We are pleased to present below all posts archived in 'July 2011'. If you still can't find what you are looking for, try using the search box.
EDMONTON — The new academic dean at Newman Theological College says theologians must strive to defend tradition from too much innovation and protect innovation from "a stale, narrow reading of the tradition."
Jason West, who has taught philosophy at the college for the past seven years, takes over as dean from Father Stefano Penna, who assumes the new position of vice-president for college development and advancement.
Read the rest of entry »
VATICAN CITY — Pope Benedict has named a new bishop for the Diocese of Nicolet, Quebec, and two new auxiliary bishops for the Archdiocese of Montreal.
Accepting the resignation July 11 of Bishop Raymond Saint-Gelais, who reached the customary retirement age of 75 in March, the pope named Montreal Auxiliary Bishop Andre Gazaille, 65, to succeed him.
EDMONTON — When things are going well, people are prone to praise God. They praise God when they land a new job, get married or have a grandchild.
But Connie Schumacher praised God when her truck caught on fire and when her neighbour shot bullets through her kitchen window. She even praised God when her husband left her.
McLENNAN - The Archdiocese of Grouard McLennan plans to move its offices from the town of McLennan into Grande Prairie.
The move is motivated primarily by transportation and staffing needs, says Archbishop Gerard Pettipas.
INUVIK, N.W.T. — In the midst of a gathering which seeks reconciliation and healing from the 130-year history of residential schools in Canada, Catholic and Anglican bishops from the North took responsibility for the 400-year-old division between the churches and pledged continued dialogue, co-operation and reconciliation.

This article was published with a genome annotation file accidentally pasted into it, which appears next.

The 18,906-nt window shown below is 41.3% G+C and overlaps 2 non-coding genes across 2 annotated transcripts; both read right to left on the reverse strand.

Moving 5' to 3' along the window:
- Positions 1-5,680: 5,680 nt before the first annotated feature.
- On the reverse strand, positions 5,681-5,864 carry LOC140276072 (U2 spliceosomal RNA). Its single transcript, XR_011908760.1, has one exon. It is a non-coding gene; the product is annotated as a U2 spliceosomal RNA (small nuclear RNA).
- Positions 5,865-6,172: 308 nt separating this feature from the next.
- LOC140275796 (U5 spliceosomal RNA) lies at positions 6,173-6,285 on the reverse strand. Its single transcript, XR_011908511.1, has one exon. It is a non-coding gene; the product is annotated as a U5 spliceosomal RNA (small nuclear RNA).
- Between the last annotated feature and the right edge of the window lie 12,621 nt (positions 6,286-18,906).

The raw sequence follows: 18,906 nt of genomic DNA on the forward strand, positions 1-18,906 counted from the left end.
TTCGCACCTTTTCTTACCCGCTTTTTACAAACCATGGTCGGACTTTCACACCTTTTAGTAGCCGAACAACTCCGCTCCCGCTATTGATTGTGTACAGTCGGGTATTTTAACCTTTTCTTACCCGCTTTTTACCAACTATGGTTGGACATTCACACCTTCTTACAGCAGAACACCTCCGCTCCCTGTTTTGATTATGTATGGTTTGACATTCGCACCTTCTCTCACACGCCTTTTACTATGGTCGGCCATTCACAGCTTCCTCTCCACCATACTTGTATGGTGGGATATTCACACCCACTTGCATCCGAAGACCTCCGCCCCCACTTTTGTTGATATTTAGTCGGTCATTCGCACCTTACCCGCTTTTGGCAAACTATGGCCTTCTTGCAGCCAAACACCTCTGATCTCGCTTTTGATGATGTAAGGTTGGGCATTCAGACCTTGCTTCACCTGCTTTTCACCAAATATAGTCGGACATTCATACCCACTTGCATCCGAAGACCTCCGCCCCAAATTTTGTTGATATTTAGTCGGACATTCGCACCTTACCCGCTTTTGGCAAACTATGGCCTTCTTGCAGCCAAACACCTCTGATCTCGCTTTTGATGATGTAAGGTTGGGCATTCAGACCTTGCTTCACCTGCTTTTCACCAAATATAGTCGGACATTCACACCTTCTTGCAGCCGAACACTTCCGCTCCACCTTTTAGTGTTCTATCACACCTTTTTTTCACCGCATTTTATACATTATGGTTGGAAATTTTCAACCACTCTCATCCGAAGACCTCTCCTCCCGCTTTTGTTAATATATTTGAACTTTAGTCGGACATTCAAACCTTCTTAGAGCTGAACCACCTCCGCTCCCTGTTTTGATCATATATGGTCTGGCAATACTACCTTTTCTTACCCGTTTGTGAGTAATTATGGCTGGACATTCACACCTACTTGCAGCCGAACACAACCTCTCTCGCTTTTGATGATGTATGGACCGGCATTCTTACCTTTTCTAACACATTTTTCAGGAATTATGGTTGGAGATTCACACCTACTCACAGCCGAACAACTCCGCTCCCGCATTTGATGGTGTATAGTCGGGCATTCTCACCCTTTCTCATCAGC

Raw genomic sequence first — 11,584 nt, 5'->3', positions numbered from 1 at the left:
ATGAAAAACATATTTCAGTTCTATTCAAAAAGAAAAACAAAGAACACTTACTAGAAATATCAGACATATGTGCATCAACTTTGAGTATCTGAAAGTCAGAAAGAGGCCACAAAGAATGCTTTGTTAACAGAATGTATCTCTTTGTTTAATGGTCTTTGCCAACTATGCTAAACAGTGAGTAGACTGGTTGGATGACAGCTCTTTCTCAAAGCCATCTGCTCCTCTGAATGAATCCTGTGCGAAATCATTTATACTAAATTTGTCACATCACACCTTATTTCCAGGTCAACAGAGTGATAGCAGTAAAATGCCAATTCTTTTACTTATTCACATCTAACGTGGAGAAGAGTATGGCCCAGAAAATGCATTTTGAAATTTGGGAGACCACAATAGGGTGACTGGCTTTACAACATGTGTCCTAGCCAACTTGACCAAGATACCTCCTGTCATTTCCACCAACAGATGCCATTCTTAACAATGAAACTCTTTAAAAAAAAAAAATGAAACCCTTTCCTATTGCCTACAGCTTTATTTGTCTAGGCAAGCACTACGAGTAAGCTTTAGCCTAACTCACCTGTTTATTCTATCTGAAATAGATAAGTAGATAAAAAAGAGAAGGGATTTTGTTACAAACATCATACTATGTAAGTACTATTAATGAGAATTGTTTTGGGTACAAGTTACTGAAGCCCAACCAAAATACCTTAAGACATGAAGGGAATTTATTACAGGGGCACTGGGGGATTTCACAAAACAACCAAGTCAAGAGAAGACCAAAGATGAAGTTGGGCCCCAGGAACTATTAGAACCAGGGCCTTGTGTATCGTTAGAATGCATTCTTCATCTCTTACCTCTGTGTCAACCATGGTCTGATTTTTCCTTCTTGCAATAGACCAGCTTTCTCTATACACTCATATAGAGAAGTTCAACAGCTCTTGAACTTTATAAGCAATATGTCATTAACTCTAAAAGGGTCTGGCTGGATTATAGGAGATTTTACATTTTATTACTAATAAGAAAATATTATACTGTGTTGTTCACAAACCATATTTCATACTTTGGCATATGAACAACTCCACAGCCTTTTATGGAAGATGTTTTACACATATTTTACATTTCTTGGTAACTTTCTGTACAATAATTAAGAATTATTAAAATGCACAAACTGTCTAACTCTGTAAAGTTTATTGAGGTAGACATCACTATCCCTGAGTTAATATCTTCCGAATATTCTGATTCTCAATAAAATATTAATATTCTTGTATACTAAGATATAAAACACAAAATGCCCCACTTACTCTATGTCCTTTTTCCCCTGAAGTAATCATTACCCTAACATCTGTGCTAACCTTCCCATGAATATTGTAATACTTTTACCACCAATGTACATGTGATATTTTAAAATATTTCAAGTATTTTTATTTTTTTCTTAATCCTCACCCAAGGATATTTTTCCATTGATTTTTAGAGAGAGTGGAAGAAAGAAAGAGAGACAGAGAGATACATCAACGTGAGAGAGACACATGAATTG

"This is a road we're on and there are no exits," said Bishop Gary Gordon of Whitehorse.
INUVIK, N.W.T. — The Church in the North can help native people recover their languages and cultural identity, but it won't be easy, said Oblate Archbishop Sylvain Lavoie.
Church support for native culture begins with help for families — whether through ordinary, daily ministry or special programs, Lavoie said July 1.
It's Sunday morning and, as usual, the Bissell Centre's drop-in centre is full of people attending the ecumenical worship service. They sit at round tables, which they will later use to eat lunch.
At the front is the altar, which had been wheeled in just before the service. Dressed in white clergy gear, Pastor Rick Chapman, the Anglican pastor of the Community of Emmanuel for the past five years, opens the service by announcing the stabbing death of a young member of the congregation.
Father John Corapi was involved in "years of cohabitation" with a former prostitute, repeated abuse of alcohol and drugs and "serious violation" of his promise of poverty, according to a fact-finding team appointed by his religious order.
Corapi has been ordered by the Society of Our Lady of the Most Holy Trinity to return to live at the order's regional headquarters in Robstown, Texas, and to dismiss a lawsuit against the woman whose accusations prompted the investigation.
OTTAWA — Bill Whatcott is the kind of man who would carry a "Repent" sign to a gay pride parade and preach about the evils of sodomy for the length of the parade.
Whatcott's lawyer Tom Schuck said Whatcott not only did that — the scene is captured in the new documentary Freedom of Whatcott produced by the Moon Brothers — but also his client arrived ahead of the parade to the rallying point and grabbed the microphone.
WINNIPEG — Everyone is forgivable, even society's worst offenders, say the facilitators of a program they believe is a new approach to restorative justice.
Wilma Derksen and Adam Klassen describe Journey to Justice as a group of volunteers with varied backgrounds meeting with prison inmates to explore issues of justice.